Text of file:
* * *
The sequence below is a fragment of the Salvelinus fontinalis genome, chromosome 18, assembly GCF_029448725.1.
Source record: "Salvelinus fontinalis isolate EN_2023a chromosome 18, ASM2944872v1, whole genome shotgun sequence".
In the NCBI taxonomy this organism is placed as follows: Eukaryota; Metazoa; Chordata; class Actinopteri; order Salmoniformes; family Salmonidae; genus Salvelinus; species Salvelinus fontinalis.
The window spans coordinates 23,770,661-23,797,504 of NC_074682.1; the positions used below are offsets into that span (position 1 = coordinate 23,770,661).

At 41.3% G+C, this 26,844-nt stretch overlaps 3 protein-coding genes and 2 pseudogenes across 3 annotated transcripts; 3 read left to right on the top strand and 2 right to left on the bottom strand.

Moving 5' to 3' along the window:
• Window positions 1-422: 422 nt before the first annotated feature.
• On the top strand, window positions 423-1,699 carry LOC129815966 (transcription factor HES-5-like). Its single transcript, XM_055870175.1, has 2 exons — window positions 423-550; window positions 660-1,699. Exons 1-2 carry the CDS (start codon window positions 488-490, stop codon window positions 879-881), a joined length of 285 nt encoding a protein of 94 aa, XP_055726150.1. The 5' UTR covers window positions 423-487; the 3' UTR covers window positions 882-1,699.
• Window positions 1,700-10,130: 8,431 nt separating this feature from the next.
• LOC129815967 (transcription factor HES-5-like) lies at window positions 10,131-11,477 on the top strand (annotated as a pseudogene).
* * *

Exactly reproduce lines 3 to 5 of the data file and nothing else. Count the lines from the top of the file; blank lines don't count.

In the NCBI taxonomy this organism is placed as follows: Eukaryota; Metazoa; Chordata; class Actinopteri; order Salmoniformes; family Salmonidae; genus Salvelinus; species Salvelinus fontinalis.
The window spans coordinates 23,770,661-23,797,504 of NC_074682.1; the positions used below are offsets into that span (position 1 = coordinate 23,770,661).

At 41.3% G+C, this 26,844-nt stretch overlaps 3 protein-coding genes and 2 pseudogenes across 3 annotated transcripts; 3 read left to right on the top strand and 2 right to left on the bottom strand.